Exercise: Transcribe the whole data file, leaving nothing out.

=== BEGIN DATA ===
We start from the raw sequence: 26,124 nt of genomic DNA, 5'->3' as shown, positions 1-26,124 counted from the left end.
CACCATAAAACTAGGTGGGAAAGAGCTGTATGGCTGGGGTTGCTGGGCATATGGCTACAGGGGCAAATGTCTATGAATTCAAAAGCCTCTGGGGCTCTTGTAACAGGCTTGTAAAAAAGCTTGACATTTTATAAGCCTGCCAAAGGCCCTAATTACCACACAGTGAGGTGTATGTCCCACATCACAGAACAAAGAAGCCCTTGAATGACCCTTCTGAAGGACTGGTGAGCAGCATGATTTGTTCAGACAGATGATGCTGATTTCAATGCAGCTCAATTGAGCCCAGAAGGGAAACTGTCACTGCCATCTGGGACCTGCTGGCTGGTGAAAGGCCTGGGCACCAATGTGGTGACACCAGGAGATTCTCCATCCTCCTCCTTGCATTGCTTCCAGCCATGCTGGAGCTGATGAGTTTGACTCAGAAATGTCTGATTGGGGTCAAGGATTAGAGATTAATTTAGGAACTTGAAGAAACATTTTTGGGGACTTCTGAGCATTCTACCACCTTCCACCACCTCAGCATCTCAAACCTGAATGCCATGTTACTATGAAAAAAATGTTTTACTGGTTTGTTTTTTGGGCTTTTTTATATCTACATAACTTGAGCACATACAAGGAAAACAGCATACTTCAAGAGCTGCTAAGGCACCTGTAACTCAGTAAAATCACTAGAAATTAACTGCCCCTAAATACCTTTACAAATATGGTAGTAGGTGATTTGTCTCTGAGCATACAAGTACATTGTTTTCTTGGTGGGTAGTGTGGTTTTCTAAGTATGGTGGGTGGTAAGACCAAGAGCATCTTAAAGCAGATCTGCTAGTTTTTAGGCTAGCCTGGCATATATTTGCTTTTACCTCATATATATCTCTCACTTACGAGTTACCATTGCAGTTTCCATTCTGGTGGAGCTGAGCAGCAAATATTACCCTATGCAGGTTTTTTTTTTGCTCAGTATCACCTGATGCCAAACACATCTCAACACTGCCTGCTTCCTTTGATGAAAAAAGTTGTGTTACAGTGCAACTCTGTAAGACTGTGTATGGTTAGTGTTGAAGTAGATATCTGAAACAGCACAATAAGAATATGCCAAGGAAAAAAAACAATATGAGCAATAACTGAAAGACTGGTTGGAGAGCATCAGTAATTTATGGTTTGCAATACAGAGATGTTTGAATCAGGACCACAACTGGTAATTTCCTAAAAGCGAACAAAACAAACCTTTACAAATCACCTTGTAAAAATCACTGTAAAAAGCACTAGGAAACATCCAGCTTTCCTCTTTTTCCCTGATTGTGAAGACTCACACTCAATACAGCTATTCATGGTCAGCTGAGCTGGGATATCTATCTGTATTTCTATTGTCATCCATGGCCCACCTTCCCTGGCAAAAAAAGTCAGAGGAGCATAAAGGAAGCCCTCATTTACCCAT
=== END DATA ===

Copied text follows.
We start from the raw sequence: 26,124 nt of genomic DNA, 5'->3' as shown, positions 1-26,124 counted from the left end.
CACCATAAAACTAGGTGGGAAAGAGCTGTATGGCTGGGGTTGCTGGGCATATGGCTACAGGGGCAAATGTCTATGAATTCAAAAGCCTCTGGGGCTCTTGTAACAGGCTTGTAAAAAAGCTTGACATTTTATAAGCCTGCCAAAGGCCCTAATTACCACACAGTGAGGTGTATGTCCCACATCACAGAACAAAGAAGCCCTTGAATGACCCTTCTGAAGGACTGGTGAGCAGCATGATTTGTTCAGACAGATGATGCTGATTTCAATGCAGCTCAATTGAGCCCAGAAGGGAAACTGTCACTGCCATCTGGGACCTGCTGGCTGGTGAAAGGCCTGGGCACCAATGTGGTGACACCAGGAGATTCTCCATCCTCCTCCTTGCATTGCTTCCAGCCATGCTGGAGCTGATGAGTTTGACTCAGAAATGTCTGATTGGGGTCAAGGATTAGAGATTAATTTAGGAACTTGAAGAAACATTTTTGGGGACTTCTGAGCATTCTACCACCTTCCACCACCTCAGCATCTCAAACCTGAATGCCATGTTACTATGAAAAAAATGTTTTACTGGTTTGTTTTTTGGGCTTTTTTATATCTACATAACTTGAGCACATACAAGGAAAACAGCATACTTCAAGAGCTGCTAAGGCACCTGTAACTCAGTAAAATCACTAGAAATTAACTGCCCCTAAATACCTTTACAAATATGGTAGTAGGTGATTTGTCTCTGAGCATACAAGTACATTGTTTTCTTGGTGGGTAGTGTGGTTTTCTAAGTATGGTGGGTGGTAAGACCAAGAGCATCTTAAAGCAGATCTGCTAGTTTTTAGGCTAGCCTGGCATATATTTGCTTTTACCTCATATATATCTCTCACTTACGAGTTACCATTGCAGTTTCCATTCTGGTGGAGCTGAGCAGCAAATATTACCCTATGCAGGTTTTTTTTTTGCTCAGTATCACCTGATGCCAAACACATCTCAACACTGCCTGCTTCCTTTGATGAAAAAAGTTGTGTTACAGTGCAACTCTGTAAGACTGTGTATGGTTAGTGTTGAAGTAGATATCTGAAACAGCACAATAAGAATATGCCAAGGAAAAAAAACAATATGAGCAATAACTGAAAGACTGGTTGGAGAGCATCAGTAATTTATGGTTTGCAATACAGAGATGTTTGAATCAGGACCACAACTGGTAATTTCCTAAAAGCGAACAAAACAAACCTTTACAAATCACCTTGTAAAAATCACTGTAAAAAGCACTAGGAAACATCCAGCTTTCCTCTTTTTCCCTGATTGTGAAGACTCACACTCAATACAGCTATTCATGGTCAGCTGAGCTGGGATATCTATCTGTATTTCTATTGTCATCCATGGCCCACCTTCCCTGGCAAAAAAAGTCAGAGGAGCATAAAGGAAGCCCTCATTTACCCAT